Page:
Wise Guys on WHO Radio - July 6, 2013
Brian Gongol

A couple of news items
Jeweler with a 3D printer helps surgeons with models
Iowa City jeweler Mark Ginsberg has a 3D printer that he uses to produce models of hearts and other organs to help University of Iowa surgeons when planning tricky surgeries.

Microsoft has big plans for Bing
They're broadening access to the core services of the Bing platform, and trying to turn it into something that program developers can use to build applications and integrate seamlessly into more of the things that people use when connected to the Internet. It's going to start off mainly as a service for the refreshed Windows 8.1 to be released later this year, but it's likely to find wider application later on.

Reflecting on Independence Day in the Internet Age
I've been thinking a lot about the article we discussed last week which suggests that people feel exhausted because we're making too many decisions, often about meaningless things. While the power of totally democratic publishing on the Internet is a great gift to free speech and the right of peaceable assembly, it's also highly demanding of our own judgment.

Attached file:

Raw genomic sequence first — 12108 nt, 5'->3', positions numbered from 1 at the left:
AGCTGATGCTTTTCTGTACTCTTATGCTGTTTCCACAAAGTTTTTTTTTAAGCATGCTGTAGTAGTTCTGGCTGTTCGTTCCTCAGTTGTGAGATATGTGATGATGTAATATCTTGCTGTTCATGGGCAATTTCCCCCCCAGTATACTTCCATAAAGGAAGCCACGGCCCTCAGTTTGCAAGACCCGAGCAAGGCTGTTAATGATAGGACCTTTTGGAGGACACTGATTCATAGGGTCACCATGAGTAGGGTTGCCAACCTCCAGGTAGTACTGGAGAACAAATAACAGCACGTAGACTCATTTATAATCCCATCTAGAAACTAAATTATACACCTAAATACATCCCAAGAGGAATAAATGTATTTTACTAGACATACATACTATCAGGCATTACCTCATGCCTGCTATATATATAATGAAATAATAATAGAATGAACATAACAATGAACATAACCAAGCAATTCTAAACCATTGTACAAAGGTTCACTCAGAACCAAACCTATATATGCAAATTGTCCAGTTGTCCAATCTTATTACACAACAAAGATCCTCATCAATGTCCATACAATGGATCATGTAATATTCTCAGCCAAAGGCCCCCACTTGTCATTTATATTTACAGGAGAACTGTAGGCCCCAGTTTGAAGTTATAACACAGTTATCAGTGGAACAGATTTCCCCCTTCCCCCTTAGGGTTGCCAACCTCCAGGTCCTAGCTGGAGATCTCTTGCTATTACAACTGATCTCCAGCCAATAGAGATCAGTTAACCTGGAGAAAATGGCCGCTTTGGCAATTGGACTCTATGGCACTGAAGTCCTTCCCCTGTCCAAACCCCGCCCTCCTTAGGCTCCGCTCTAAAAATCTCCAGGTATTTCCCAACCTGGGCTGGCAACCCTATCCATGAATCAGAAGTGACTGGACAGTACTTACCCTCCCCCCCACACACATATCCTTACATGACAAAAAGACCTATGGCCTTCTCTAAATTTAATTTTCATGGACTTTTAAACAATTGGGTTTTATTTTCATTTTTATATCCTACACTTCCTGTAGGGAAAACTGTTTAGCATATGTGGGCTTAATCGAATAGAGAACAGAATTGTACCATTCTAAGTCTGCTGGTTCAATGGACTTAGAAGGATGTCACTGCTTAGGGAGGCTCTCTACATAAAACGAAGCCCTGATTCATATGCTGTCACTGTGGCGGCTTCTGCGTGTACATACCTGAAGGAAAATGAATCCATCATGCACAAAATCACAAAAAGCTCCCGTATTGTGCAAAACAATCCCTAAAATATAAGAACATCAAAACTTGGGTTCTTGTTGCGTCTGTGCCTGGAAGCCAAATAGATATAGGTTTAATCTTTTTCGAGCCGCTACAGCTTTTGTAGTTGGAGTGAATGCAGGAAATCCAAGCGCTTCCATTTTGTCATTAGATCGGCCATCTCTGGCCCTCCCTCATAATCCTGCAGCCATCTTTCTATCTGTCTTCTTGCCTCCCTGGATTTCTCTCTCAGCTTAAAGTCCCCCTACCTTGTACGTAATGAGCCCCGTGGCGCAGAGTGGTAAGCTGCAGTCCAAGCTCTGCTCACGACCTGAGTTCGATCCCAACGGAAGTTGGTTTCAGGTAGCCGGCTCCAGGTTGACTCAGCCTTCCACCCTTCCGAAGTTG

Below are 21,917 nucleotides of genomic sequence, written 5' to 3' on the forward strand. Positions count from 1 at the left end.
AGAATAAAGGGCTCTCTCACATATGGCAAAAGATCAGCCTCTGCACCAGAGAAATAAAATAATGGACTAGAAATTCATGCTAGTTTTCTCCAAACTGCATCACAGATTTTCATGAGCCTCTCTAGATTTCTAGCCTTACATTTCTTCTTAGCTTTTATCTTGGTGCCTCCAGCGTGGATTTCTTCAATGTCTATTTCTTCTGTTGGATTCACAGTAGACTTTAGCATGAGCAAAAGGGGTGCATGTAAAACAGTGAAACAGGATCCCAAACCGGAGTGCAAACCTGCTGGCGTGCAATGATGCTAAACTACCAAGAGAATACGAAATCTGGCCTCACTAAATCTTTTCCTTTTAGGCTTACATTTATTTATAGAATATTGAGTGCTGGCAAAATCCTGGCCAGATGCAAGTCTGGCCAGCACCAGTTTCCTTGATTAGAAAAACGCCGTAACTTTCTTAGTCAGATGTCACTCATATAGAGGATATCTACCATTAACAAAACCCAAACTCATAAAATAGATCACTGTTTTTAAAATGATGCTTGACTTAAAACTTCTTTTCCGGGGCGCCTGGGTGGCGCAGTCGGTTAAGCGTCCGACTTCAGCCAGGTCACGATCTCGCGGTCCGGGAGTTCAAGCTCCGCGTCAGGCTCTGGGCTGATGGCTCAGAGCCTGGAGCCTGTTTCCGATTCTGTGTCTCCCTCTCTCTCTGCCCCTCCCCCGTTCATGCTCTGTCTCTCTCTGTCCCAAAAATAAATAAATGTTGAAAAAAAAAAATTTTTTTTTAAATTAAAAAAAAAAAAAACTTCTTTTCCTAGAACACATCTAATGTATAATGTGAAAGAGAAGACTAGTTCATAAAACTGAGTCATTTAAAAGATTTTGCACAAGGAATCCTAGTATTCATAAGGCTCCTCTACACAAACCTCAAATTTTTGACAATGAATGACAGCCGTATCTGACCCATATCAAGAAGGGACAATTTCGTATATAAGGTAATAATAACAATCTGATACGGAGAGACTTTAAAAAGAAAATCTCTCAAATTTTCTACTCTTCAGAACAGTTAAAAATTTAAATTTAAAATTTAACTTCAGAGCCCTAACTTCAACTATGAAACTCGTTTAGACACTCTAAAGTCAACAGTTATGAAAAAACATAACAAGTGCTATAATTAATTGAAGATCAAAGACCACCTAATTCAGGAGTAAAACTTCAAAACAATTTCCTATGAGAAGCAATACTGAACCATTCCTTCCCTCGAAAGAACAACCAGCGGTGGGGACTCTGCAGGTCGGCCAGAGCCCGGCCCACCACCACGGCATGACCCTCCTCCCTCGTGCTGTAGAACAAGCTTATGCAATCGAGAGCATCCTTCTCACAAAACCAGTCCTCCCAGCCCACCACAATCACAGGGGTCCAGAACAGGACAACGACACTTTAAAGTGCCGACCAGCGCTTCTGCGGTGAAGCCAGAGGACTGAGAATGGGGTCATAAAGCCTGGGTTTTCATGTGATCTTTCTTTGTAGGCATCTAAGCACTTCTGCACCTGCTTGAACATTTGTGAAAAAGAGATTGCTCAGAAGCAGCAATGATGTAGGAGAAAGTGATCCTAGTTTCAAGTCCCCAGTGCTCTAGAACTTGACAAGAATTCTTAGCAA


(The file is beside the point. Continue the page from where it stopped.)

There's little in the world that's better than a really, really good editor. One who can (a) refine the writing of others to make it clearer, more thoughtful, and more concise; and (b) select and point out to others what is really interesting from amidst all the noise. Great curators of thoughtful content aren't really popular now...but I suspect they will be in a few more years, as we get tired of drowning in Facebook news feeds and endless Tweets, Pinterest pins and Instagram shots of everyone's latest meals. LinkedIn may be getting a head start with its "influencer" posts. We'll have to see.

Can you imagine a Declaration of Independence crafted by a modern Congressional committee? It's largely the work of Thomas Jefferson, with input from John Adams, Benjamin Franklin, Roger Sherman and Robert Livingston as the "Committee of Five". Jefferson can be considered the "editor" of the work, drawing it into a thoughtful, cohesive, and concise whole. Compare that to the EU Constitution, which weighs in at 474 pages (at latest count). We need great editors now more than ever.

Post-show materials